“Oh … “
So you can’t use gießen in this example

And schütten on the other hand doesn’t work in sense of watering plants. But yeah, when it comes to pouring liquids, they’re pretty synonymous apart from intensity.
“Cool, thanks a lot.”
Well, thank you for bringing that up. Do you want to stay on for a bit and explore the prefix versions with me?
“Sure, why not. Are there many?”
Quite a few.
“Ugh… sigh…”
But they’re all pretty coherent because the prefixes do their basic job of giving the verb a direction.
“Oh, because it would sound incomplete otherwise, right?”
Exactly. Many German verbs sound a bit odd or incomplete if they’re not given some kind of direction. One way to do that is just stating the location.

And the other way is using a prefix which adds a vague sense of direction without being specific in any way.

That’s a general theme of prefixes – giving the verb a direction. And for the versions of gießen it’s pretty obvious, because there hasn’t been much twisting going on. I think you can actually guess most of the gießen-versions just by context. In fact, are you up for a little challenge?
“Of course … “
Cool, so here are three examples… can you get the gist by context?

  1. “Ich glaub’ die Pasta ist fertig. Soll ich die abgießen?”
    “Ja, aber im Bad. Der Ausguss in der Küche ist verstopft (clogged).”

  2. Der Tee ist so intensiv, den kannst du zweimal aufgießen.

  3. Die Hose passt wie angegossen.


“Phew, tougher than expected. Pasta is ready.. hmmm… abgießen..I don’t know, maybe drain?! “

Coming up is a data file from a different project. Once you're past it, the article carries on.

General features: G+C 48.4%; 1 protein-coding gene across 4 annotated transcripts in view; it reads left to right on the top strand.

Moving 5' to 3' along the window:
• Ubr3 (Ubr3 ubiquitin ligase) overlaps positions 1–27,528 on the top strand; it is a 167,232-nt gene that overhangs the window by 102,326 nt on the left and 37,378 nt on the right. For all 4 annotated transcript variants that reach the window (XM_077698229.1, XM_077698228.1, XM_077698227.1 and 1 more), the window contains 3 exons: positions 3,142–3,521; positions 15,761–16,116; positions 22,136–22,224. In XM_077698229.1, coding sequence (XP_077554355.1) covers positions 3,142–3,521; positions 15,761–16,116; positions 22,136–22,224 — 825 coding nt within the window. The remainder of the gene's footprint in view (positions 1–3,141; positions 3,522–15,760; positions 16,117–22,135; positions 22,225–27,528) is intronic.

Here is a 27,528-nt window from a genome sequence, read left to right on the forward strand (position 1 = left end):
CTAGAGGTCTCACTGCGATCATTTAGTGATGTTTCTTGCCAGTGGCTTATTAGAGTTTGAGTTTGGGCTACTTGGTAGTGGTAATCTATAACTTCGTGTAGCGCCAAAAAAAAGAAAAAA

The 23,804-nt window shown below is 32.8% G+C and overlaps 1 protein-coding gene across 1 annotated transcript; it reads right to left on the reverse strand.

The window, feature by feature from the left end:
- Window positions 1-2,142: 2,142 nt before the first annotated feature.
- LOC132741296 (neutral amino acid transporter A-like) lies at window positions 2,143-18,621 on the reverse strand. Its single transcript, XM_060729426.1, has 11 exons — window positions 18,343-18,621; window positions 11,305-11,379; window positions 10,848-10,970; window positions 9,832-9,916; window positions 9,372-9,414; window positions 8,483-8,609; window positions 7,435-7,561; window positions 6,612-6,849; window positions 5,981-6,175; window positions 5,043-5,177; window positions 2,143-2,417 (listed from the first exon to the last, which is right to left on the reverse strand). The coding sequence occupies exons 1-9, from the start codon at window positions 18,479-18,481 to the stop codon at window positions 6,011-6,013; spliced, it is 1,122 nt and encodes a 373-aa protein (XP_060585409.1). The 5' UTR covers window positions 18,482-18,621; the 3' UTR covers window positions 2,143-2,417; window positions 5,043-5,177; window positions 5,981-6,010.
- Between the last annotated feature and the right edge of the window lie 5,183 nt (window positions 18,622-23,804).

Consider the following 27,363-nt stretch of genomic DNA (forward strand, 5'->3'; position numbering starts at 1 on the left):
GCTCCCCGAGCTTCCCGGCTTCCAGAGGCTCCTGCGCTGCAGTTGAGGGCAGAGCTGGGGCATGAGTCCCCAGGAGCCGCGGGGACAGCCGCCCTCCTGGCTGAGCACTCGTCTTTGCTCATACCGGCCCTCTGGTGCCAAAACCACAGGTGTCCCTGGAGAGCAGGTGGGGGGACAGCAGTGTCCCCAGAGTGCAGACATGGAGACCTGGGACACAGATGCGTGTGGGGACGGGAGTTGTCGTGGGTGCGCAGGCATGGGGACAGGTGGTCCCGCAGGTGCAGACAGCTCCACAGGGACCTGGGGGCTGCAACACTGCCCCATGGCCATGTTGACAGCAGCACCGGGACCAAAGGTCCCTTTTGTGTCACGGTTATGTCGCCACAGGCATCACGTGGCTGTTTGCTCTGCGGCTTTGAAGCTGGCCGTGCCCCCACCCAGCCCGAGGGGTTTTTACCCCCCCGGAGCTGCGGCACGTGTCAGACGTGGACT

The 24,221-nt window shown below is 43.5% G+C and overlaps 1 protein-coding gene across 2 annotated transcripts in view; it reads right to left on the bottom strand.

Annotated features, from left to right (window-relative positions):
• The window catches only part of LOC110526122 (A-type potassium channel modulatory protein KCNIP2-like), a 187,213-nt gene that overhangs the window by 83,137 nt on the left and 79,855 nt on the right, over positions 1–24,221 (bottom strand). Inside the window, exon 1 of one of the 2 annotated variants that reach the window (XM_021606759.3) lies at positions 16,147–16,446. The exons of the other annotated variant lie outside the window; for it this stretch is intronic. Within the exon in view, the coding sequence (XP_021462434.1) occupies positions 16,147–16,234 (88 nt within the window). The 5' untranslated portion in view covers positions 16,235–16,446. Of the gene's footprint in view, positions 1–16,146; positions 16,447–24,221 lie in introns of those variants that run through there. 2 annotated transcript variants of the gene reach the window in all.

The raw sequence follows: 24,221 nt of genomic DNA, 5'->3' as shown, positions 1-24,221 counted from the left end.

Perfect!!! And you’re spot on. Abgießen is “pouring off water” and it’s used for draining pasta and rice and so on. And der Ausguss is where the drained water goes.
“Oh, the hole of the sink, the drain.”
Exactly. Any idea for the next one?
“Well… I don’t know what you say in English but pouring the water over the tea so it becomes a tea?!”
Yes!! I think the word is to steep but I’m not sure. Anyway, the last one?
“Erm… I don’t know… like… the pants fit like they were poured onto you?”
Genau. That’s a fixed expression though, so you can’t really find angießen anywhere. But yeah… you got all of them!!
Do you think you can figure out the non-separable ones as well?
“Oh yes, bring them on! Huah!”
So, let’s start with vergießen… any idea what that could be?
“Hmm… I don’t know… of all four ideas of ver, the away-ver makes most sense to me so I’d say it’s pour away?”
Yeah, it is the away-ver. Though, for actually pouring away you’d use weggießen. Vergießen is more like to spill and it’s actually mostly used in context of tears and blood. Here’s a couple of examples.

“Awww, so the opera did touch you. That’s so cute.”
First off, these examples are 100% fiction and have nothing to do with me and second of all, I was crying tears of self pity. The only thing opera is good for is browsing the web.